Tuesday, November 29, 2005

November 22, 2005

Today the Red Cross mobile that passes daily began getting clever, which was a welcome respite, really from the cop-like horn and the grim announcements of “Red Cross has hot meals and water.” Today the honker rhythmically tapped the cop-horn and the announcer yelled “Yoo-hoo, Come and get it!” Still, I can’t help wondering if they don’t feel a bit silly riding around this repaired neighborhood—this mostly-unscathed neighborhood—this neighborhood where we are home and where Simon makes me meals like broiled salmon or roasted chicken and we drink Abita Restoration Ale to wash it all down. It seems off to me that the Red Cross was absent in the immediate aftermath, when people so desperately needed food and water, and that they then began closing shelters and centers in Atlanta and other areas where Nola evacuees are, and then here they are, in New Orleans, finally, where the population is mostly NOT one that needs formed, warm chicken part-patties and canned peas. Where there are over 50 restaurants open and jobs and where those who are homeless are mostly workers who camp in the park and get overpaid by FEMA for jobs or displaced residents should have. I heard on the local news today that of the 460,000 New Orleans residents who lived here before the storm, just 60-70,000 have returned.

I see other returnees in the Sound CafĂ©, where I went for coffee and to grade student essays this morning. T.R., my boss form Tulane, was there, and he asked how we were doing. It’s a hard question to answer. Last night I was so tense—and I am now, too—that I felt like someone was standing on my head. I feel like my jaw is constantly clenched. Still, I told T.R. that we were fine, all things considered; that Simon is not working; that he can’t work because he is “out of status”, until we get married. (I guess given that fact it’s no wonder that I am stressed. Not only do I have my own uncertain future to deal with, I also have to marry Simon before he can make the next step in his life.) And of course I want to marry Simon, but to marry him so he can get a job? I never wanted marriage to be a logistical solution. I never wanted my life to be so logistically uncertain, either.

What I wanted was for none of this to happen. I wanted to return from the Bread Loaf Writers’ Conference and become a Real Writer. I wanted to have my new full-time job and my new benefits and my newfound stability. I wanted to have a romantic proposal and a romantic wedding and a long teaching career at UNO. I wanted to keep writing my stories about hurricanes—hurricanes that miss New Orleans. That was all I wanted. Stories with happy endings, duh!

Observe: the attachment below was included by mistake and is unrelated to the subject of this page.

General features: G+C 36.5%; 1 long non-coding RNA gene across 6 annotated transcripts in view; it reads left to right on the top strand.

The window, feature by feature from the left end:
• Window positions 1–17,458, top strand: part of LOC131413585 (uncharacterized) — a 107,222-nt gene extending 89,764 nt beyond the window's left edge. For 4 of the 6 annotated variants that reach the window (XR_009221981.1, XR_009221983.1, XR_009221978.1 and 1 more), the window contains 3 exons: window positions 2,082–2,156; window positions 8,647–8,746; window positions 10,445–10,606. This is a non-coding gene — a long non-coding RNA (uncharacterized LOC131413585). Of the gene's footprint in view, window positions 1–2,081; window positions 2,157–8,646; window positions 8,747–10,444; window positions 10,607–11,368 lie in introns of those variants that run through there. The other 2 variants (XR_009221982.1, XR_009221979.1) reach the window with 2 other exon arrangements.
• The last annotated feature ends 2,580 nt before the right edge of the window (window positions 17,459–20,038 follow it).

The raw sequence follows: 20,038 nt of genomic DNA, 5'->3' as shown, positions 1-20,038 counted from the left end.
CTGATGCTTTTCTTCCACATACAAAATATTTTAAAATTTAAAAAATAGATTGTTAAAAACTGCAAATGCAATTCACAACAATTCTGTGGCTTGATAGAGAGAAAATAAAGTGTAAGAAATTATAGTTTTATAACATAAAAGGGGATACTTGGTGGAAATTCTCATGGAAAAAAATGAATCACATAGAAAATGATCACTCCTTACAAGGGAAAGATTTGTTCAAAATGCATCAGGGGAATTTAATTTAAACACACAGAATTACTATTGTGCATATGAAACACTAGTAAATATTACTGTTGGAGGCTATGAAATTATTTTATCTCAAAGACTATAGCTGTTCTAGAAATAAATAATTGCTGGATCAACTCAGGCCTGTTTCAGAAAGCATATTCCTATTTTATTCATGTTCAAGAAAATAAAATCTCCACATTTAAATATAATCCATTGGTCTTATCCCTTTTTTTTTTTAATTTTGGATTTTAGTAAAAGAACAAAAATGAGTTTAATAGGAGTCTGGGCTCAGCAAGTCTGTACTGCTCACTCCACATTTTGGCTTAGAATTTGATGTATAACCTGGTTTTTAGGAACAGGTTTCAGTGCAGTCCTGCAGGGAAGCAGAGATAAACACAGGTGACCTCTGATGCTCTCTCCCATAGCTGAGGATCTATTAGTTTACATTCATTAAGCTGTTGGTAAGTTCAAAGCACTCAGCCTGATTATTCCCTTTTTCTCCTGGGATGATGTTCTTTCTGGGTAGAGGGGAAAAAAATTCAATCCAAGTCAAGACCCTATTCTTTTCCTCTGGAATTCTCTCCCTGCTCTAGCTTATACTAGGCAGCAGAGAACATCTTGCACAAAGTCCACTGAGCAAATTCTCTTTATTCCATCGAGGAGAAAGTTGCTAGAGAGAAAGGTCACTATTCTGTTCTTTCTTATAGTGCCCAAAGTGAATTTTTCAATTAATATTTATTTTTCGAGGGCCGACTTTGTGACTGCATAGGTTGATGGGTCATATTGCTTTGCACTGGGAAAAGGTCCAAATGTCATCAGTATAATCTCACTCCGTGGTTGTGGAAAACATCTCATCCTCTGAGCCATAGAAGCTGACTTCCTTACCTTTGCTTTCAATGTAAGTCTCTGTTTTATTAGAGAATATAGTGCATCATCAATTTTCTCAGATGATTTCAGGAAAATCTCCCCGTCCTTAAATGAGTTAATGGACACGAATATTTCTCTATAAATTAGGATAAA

And I don’t want these stories—stories of my writing a really corny letter asking my friends and family to write congress, to help save New Orleans. I don’t want to tell stories about the periodic power outages, or the woman at the neighborhood association meeting who claimed she felt like she was being treated like a jew in nazi Germany because of said outages. I don’t want to tell stories about the national guard’s Humvees or the wildfire-fighting trucks that are parked down by the performing arts high school—the same school that educated the Marsalises and is rumored to be slated for funding cuts. I don’t want to tell stories about eating MREs for fun or the green “smooth-move” chiclets that accompany them; about sleeping too much and having nightmares about watermarked buildings; of drinking too much and having drunken conversations about having nightmares about watermarked buildings.

I don’t want to tell any of these stories unless they come with happy endings. If they end happily, they will be the color of nostalgia rather than regret. They will have the character of memories that one wants to hold on to… of memories one regrets not recording. Otherwise, I will read this shit and will think if, if, if…

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